I am the second project manager in a growing firm. My predecessor (and still present PM) has 12 years of experience and I was very excited to learn from him. He was the only PM in the company prior to my arrival. Quickly into the job, he came across to me as a “minimum requirements” kinda guy. I gave him the benefit of the doubt, as he was just given too many projects to manage with too little support.
We are a digital marketing agency and we have a small team of 4 people handling around 20 clients. We’ve tried Scrum and, like you said, the time spent in the rituals as ridiculous and they quickly got sidelined. We are so disorganized that we literally start each day not sure what to work on or what’s the most important for a client or deadline or objective.
I work for an agency that produces client marketing sites. There is heavy involvement from DPMs during the design, architecture and content phases – but as projects move into the development phase their involvement starts to decrease. When the site is done being developed, it goes through an internal review and QA process where the DPMs are hands-off and expect other team members to manage the backlog and prioritization.
Big picture I think they are loosing insight into trends: what mistakes are we making every project, how many client issues are getting logged, etc. Am I wrong? I’m looking to get an understanding of the expectations of the DPM. Can you all help?
It’s holiday season which means chasing deadlines, demanding client needs, and of course – the Company Holiday Party! This is the time of year that is trying both personally and professionally. Everything in the media is telling us we’re not doing enough – and to boot, we’re trying to stay balanced and do our best to meet our client needs with also minding our internal teams capacity. What I want to ask, is how can PM’s can find balance in this busy time?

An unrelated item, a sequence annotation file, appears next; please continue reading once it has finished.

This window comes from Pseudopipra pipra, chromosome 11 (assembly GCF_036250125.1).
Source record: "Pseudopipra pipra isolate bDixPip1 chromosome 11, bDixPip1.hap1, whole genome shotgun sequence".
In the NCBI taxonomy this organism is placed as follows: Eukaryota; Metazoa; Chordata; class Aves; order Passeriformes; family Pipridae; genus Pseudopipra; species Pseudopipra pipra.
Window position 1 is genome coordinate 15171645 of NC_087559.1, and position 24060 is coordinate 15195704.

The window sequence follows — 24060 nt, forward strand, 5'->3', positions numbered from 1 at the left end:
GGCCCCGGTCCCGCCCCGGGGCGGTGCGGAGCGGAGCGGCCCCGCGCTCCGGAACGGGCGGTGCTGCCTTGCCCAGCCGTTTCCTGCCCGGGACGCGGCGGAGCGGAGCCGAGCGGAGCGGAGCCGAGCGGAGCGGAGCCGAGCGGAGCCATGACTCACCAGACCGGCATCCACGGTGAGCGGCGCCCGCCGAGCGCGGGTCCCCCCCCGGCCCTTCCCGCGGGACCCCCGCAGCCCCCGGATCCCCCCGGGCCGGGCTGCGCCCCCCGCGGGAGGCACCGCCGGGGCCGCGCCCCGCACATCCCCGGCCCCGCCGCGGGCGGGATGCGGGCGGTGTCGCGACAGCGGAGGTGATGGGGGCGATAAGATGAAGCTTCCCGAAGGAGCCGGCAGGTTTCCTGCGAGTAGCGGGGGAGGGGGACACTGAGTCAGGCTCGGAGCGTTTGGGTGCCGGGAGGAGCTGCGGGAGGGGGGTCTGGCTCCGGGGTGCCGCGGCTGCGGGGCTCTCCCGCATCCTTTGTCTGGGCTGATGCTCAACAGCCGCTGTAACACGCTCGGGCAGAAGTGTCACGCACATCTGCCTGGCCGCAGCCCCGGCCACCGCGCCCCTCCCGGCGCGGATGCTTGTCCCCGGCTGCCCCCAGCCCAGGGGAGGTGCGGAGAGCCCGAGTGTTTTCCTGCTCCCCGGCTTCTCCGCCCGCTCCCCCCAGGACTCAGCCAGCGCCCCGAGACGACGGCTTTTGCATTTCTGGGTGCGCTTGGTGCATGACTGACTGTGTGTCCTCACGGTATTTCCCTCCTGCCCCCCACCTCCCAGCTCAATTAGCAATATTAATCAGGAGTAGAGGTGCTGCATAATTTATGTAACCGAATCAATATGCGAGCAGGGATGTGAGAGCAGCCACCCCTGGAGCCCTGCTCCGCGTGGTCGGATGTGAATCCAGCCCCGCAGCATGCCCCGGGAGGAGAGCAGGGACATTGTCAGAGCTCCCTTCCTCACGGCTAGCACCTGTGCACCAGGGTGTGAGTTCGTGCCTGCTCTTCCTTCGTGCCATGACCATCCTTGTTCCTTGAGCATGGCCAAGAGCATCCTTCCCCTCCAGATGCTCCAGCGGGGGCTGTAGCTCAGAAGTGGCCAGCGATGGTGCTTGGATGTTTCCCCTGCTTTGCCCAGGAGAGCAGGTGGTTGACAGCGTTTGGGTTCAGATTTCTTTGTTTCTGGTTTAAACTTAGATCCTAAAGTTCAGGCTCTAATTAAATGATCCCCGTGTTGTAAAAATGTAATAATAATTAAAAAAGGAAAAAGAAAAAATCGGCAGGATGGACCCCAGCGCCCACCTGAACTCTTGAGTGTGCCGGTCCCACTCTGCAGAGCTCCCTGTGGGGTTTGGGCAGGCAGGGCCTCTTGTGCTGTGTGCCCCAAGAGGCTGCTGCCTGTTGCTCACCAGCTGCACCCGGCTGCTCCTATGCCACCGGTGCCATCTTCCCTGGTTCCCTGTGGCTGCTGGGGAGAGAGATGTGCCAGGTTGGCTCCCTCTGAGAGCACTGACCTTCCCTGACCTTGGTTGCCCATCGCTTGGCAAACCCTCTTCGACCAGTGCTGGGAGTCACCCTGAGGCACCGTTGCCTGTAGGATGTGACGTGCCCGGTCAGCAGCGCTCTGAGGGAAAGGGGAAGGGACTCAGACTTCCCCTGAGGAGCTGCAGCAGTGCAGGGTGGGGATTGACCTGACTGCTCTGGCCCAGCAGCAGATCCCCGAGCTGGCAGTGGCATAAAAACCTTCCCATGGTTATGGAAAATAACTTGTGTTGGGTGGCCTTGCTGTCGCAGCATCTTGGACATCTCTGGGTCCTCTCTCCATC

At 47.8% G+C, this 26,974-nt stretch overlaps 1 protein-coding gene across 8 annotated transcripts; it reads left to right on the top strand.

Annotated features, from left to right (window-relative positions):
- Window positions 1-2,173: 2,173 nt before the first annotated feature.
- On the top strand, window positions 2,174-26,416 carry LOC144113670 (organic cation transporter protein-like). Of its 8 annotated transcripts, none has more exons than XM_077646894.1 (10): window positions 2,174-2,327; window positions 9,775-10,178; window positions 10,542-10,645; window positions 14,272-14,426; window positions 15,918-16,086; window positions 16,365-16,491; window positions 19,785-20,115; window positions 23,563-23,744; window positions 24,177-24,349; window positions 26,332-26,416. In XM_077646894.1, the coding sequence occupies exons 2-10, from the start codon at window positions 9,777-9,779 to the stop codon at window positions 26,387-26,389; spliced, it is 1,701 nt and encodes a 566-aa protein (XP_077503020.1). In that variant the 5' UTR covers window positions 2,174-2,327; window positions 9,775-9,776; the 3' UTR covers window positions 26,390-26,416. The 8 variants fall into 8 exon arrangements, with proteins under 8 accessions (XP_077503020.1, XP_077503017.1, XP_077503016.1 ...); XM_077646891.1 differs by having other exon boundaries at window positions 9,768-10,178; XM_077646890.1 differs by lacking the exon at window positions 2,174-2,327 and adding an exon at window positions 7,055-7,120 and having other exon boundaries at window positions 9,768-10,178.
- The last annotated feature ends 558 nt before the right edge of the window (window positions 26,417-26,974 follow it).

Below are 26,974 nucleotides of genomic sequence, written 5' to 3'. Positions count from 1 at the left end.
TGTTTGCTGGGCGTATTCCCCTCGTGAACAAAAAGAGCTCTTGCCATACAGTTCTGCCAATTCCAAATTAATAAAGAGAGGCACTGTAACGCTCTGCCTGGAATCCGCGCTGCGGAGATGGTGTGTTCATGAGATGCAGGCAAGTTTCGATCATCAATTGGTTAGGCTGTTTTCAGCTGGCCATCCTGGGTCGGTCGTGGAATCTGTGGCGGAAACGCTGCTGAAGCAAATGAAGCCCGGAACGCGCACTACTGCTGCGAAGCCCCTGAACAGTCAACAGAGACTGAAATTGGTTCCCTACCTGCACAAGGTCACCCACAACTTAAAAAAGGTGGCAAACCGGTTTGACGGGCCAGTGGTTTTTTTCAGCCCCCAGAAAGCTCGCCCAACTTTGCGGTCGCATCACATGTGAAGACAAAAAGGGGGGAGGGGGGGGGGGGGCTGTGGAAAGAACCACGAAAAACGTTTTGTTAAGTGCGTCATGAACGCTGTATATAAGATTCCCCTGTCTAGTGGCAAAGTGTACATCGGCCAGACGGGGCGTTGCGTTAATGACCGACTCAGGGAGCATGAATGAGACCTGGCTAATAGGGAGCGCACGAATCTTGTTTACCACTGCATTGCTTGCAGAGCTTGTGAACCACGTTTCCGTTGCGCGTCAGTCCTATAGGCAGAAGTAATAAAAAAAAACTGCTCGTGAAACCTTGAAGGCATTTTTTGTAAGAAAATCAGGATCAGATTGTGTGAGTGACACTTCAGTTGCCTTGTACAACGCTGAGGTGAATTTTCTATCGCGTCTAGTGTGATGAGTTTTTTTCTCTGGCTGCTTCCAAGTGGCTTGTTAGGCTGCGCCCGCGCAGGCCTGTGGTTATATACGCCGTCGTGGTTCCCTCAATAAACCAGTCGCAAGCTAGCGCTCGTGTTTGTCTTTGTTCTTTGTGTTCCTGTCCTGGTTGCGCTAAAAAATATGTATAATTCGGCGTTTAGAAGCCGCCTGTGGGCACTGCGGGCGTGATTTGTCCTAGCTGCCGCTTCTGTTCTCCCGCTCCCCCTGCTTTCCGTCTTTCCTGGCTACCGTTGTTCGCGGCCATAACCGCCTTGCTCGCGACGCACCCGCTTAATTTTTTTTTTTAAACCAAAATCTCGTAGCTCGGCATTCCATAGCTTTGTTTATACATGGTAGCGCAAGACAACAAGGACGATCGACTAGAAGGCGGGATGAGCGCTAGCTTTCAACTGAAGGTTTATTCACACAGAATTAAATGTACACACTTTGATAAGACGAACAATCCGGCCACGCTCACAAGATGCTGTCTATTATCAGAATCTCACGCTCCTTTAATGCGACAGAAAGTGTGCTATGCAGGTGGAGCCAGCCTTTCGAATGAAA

Ugh, so I can’t stop thinking about this side job that I was up for and didn’t get. I can’t stop thinking about why I wasn’t picked!! I am pretty sure I know who wound up getting it and now I can’t stop thinking about how I measure up to that guy and what I should be doing differently. Whatever it is, I can’t seem to let it go. HELP.
Ben Aston and Robyn Reynolds introduce an anonymous advice column for digital PM’s to ask awkward questions and share their own stories of managing tricky situations in the life as a digital project manager.
As Digital Project Managers we are strong, caring and confident folks handling everyone else’s issues all day long. It seems that often times we’re the first to know of a co-workers divorce, their new gig, or mistake. Usually – we’re put in a position to solve everyone else’s issues but our own.
I’m new to “official” project management, though I’ve been doing it one shape or another for years. I’m running into an issue right now where I am having issues with getting team members to log their time. Is this normal in agencies? What is realistic to expect of a team to enter time?
I am ready to leave my job however, my husband was laid off 3.5 months ago. He has an MBA and was the breadwinner so I’m now supporting the family – but feel like I’m losing the fire inside me while staying in a stagnant role. How do I maintain who I am through this, both professionally and personally? Supporting my husband, financially and emotionally? Staying engaged in a job I”m losing interest in? Not losing myself in the process?
My agency recently decided to restructure and take away the traditional titles. No longer are we “Sr.”, “Director”, etc. in all disciplines, we have no title differentiations in years of experience or level of work. I”m not sure how this makes me feel, I’ve been striving and goal setting my whole career only to now get pushed down in title. Do I stay and figure it out or leave?